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Vol. 67, No. 4, pp. 307-325 (2016)

“Trends in Long-Term Employment since the 1980s in Japan”
Takao Kato (Department of Economics, Colgate University), Ryo Kambayashi (Institute of Economic Research, Hitotsubashi University)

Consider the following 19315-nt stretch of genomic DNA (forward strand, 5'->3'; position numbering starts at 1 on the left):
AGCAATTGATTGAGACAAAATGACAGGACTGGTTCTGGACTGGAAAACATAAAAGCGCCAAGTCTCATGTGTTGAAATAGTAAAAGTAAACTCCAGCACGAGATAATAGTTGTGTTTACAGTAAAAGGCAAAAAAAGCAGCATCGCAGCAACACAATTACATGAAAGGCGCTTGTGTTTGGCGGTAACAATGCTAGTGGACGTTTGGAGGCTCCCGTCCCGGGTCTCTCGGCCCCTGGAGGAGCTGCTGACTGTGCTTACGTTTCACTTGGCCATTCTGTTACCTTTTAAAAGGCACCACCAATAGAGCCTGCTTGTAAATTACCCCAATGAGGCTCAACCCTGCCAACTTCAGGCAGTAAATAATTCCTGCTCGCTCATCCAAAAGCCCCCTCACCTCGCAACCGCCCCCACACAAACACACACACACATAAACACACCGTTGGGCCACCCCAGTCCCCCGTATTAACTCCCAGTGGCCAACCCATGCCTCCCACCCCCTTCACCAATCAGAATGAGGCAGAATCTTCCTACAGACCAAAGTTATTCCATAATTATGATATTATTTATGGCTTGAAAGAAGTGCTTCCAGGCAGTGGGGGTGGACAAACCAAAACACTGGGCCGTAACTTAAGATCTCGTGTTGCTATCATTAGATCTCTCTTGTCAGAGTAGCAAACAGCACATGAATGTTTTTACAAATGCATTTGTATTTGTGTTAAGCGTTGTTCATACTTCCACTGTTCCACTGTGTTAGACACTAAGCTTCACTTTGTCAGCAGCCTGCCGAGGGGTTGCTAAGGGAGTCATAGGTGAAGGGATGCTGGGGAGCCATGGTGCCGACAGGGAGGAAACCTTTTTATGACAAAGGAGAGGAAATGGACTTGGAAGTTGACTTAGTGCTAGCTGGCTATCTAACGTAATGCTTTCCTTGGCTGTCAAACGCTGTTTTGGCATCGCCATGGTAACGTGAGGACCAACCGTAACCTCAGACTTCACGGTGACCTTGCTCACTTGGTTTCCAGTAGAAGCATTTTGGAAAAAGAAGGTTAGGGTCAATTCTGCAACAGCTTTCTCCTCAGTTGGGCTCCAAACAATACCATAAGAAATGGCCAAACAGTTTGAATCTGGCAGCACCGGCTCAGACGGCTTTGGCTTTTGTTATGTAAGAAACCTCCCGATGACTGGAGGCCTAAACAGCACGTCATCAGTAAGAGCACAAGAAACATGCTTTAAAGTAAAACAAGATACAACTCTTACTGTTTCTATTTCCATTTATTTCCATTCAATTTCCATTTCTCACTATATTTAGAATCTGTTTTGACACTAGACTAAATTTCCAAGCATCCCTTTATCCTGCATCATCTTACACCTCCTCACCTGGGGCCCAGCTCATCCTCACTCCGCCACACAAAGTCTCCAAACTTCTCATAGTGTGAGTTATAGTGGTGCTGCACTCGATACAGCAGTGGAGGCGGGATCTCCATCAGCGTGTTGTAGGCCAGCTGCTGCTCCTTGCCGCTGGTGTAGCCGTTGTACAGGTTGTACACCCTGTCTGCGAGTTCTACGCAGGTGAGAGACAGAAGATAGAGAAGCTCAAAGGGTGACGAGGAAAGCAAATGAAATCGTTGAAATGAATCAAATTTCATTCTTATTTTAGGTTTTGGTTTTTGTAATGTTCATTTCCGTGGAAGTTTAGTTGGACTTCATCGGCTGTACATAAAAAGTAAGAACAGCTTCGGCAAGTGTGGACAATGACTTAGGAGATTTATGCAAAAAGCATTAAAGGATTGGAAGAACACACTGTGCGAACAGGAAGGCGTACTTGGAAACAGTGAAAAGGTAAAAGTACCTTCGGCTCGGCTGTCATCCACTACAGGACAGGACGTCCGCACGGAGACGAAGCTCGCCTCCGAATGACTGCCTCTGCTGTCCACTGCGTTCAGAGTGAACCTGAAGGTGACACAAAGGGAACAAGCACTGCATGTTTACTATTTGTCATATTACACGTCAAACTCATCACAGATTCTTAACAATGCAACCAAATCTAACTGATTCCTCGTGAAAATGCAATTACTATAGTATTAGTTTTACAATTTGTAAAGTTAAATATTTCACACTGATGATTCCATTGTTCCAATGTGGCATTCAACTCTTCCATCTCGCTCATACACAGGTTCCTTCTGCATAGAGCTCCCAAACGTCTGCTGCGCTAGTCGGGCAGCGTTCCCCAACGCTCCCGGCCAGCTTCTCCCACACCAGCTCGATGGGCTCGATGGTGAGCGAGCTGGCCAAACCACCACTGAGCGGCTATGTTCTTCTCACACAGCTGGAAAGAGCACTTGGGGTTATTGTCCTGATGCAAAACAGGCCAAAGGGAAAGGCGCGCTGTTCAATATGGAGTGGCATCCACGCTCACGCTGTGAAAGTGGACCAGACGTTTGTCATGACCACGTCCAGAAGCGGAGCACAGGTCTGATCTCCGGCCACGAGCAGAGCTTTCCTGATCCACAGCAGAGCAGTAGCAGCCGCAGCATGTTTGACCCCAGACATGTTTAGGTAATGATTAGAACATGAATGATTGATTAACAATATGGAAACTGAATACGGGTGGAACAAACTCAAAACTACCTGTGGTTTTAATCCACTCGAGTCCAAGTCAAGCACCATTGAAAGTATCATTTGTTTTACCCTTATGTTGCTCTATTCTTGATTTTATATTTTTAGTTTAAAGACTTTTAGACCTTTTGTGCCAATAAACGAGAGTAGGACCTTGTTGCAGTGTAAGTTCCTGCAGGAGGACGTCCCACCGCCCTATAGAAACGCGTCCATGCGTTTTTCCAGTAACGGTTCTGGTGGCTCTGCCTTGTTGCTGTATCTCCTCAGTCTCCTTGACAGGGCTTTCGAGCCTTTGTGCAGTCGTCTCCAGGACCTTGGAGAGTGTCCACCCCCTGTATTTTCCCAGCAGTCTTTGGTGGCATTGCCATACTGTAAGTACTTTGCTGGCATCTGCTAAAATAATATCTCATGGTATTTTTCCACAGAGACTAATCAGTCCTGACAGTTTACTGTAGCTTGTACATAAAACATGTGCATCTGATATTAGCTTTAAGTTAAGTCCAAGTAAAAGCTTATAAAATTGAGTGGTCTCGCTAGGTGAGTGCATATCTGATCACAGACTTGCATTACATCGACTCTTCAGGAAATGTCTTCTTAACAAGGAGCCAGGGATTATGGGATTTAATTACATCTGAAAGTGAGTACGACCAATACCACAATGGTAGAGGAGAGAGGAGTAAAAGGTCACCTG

In this article, we examine recent long-term employment in the Japanese labor markets, by using microdata from several governmental statistics since the 1980s. The main findings are as follows: (i) the decline in average tenure is found only in short-tenured workers, and the average tenure for long-tenured workers, e.g. over 5 years, did not decline. (ii) Ten-year-retention rates also stay almost constant for long-tenured university graduates. (iii) Neither one-year-separation rates nor dismissal-rates have changed for long-tenured university graduates. (iv) A decline in the share of long-tenured university graduates within age cohort is not found. Therefore, long-term employment is still respected for employees who have continued working for a long term, e.g. over 5 years. One characteristic of recent Japanese labor markets, the increase in short-tenured workers, is explained by the expansion of the labor market itself. The magnitude of long-term employment has not declined.